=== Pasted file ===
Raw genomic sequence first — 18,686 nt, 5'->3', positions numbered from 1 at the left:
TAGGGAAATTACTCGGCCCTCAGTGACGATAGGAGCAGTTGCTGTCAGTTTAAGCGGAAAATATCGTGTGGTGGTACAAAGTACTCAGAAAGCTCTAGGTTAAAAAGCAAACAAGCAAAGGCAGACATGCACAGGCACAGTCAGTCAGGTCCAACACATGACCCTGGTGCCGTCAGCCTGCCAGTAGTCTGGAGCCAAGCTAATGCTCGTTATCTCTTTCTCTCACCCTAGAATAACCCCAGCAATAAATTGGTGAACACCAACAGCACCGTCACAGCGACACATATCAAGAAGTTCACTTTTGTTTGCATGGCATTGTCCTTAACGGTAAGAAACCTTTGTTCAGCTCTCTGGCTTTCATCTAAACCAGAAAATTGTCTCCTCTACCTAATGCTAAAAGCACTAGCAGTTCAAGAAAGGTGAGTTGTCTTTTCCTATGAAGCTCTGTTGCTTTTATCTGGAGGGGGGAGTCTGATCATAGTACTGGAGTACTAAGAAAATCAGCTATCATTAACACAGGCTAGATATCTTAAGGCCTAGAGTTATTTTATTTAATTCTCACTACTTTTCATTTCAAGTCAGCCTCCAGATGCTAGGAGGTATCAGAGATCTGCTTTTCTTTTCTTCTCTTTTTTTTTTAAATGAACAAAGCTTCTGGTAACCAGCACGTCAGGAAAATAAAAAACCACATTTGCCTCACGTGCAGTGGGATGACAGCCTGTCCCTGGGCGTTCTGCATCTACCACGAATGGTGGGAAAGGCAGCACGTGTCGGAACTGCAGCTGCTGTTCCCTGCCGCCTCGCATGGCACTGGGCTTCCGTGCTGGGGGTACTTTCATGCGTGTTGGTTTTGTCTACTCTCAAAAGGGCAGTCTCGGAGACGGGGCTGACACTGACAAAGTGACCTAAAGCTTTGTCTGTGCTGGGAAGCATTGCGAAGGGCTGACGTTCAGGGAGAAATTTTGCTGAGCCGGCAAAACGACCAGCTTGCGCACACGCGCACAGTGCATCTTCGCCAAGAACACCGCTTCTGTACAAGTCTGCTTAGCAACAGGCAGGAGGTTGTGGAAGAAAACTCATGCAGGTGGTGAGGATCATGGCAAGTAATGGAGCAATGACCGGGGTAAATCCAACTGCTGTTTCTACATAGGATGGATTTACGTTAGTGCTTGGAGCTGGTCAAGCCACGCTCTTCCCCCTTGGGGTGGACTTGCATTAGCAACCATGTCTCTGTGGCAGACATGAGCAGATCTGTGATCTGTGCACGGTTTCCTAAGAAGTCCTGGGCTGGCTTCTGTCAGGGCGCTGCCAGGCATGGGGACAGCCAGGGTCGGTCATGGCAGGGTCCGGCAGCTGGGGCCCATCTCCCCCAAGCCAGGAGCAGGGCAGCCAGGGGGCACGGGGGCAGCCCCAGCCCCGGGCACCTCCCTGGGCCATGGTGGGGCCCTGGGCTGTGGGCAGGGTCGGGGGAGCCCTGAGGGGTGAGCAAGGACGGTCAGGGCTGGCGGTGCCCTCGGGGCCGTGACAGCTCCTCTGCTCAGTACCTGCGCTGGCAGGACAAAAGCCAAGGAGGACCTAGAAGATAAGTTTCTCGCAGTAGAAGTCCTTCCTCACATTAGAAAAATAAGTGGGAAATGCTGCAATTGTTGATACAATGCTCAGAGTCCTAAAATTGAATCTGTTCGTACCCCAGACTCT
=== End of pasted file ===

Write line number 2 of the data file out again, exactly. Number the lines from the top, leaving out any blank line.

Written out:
TAGGGAAATTACTCGGCCCTCAGTGACGATAGGAGCAGTTGCTGTCAGTTTAAGCGGAAAATATCGTGTGGTGGTACAAAGTACTCAGAAAGCTCTAGGTTAAAAAGCAAACAAGCAAAGGCAGACATGCACAGGCACAGTCAGTCAGGTCCAACACATGACCCTGGTGCCGTCAGCCTGCCAGTAGTCTGGAGCCAAGCTAATGCTCGTTATCTCTTTCTCTCACCCTAGAATAACCCCAGCAATAAATTGGTGAACACCAACAGCACCGTCACAGCGACACATATCAAGAAGTTCACTTTTGTTTGCATGGCATTGTCCTTAACGGTAAGAAACCTTTGTTCAGCTCTCTGGCTTTCATCTAAACCAGAAAATTGTCTCCTCTACCTAATGCTAAAAGCACTAGCAGTTCAAGAAAGGTGAGTTGTCTTTTCCTATGAAGCTCTGTTGCTTTTATCTGGAGGGGGGAGTCTGATCATAGTACTGGAGTACTAAGAAAATCAGCTATCATTAACACAGGCTAGATATCTTAAGGCCTAGAGTTATTTTATTTAATTCTCACTACTTTTCATTTCAAGTCAGCCTCCAGATGCTAGGAGGTATCAGAGATCTGCTTTTCTTTTCTTCTCTTTTTTTTTTAAATGAACAAAGCTTCTGGTAACCAGCACGTCAGGAAAATAAAAAACCACATTTGCCTCACGTGCAGTGGGATGACAGCCTGTCCCTGGGCGTTCTGCATCTACCACGAATGGTGGGAAAGGCAGCACGTGTCGGAACTGCAGCTGCTGTTCCCTGCCGCCTCGCATGGCACTGGGCTTCCGTGCTGGGGGTACTTTCATGCGTGTTGGTTTTGTCTACTCTCAAAAGGGCAGTCTCGGAGACGGGGCTGACACTGACAAAGTGACCTAAAGCTTTGTCTGTGCTGGGAAGCATTGCGAAGGGCTGACGTTCAGGGAGAAATTTTGCTGAGCCGGCAAAACGACCAGCTTGCGCACACGCGCACAGTGCATCTTCGCCAAGAACACCGCTTCTGTACAAGTCTGCTTAGCAACAGGCAGGAGGTTGTGGAAGAAAACTCATGCAGGTGGTGAGGATCATGGCAAGTAATGGAGCAATGACCGGGGTAAATCCAACTGCTGTTTCTACATAGGATGGATTTACGTTAGTGCTTGGAGCTGGTCAAGCCACGCTCTTCCCCCTTGGGGTGGACTTGCATTAGCAACCATGTCTCTGTGGCAGACATGAGCAGATCTGTGATCTGTGCACGGTTTCCTAAGAAGTCCTGGGCTGGCTTCTGTCAGGGCGCTGCCAGGCATGGGGACAGCCAGGGTCGGTCATGGCAGGGTCCGGCAGCTGGGGCCCATCTCCCCCAAGCCAGGAGCAGGGCAGCCAGGGGGCACGGGGGCAGCCCCAGCCCCGGGCACCTCCCTGGGCCATGGTGGGGCCCTGGGCTGTGGGCAGGGTCGGGGGAGCCCTGAGGGGTGAGCAAGGACGGTCAGGGCTGGCGGTGCCCTCGGGGCCGTGACAGCTCCTCTGCTCAGTACCTGCGCTGGCAGGACAAAAGCCAAGGAGGACCTAGAAGATAAGTTTCTCGCAGTAGAAGTCCTTCCTCACATTAGAAAAATAAGTGGGAAATGCTGCAATTGTTGATACAATGCTCAGAGTCCTAAAATTGAATCTGTTCGTACCCCAGACTCT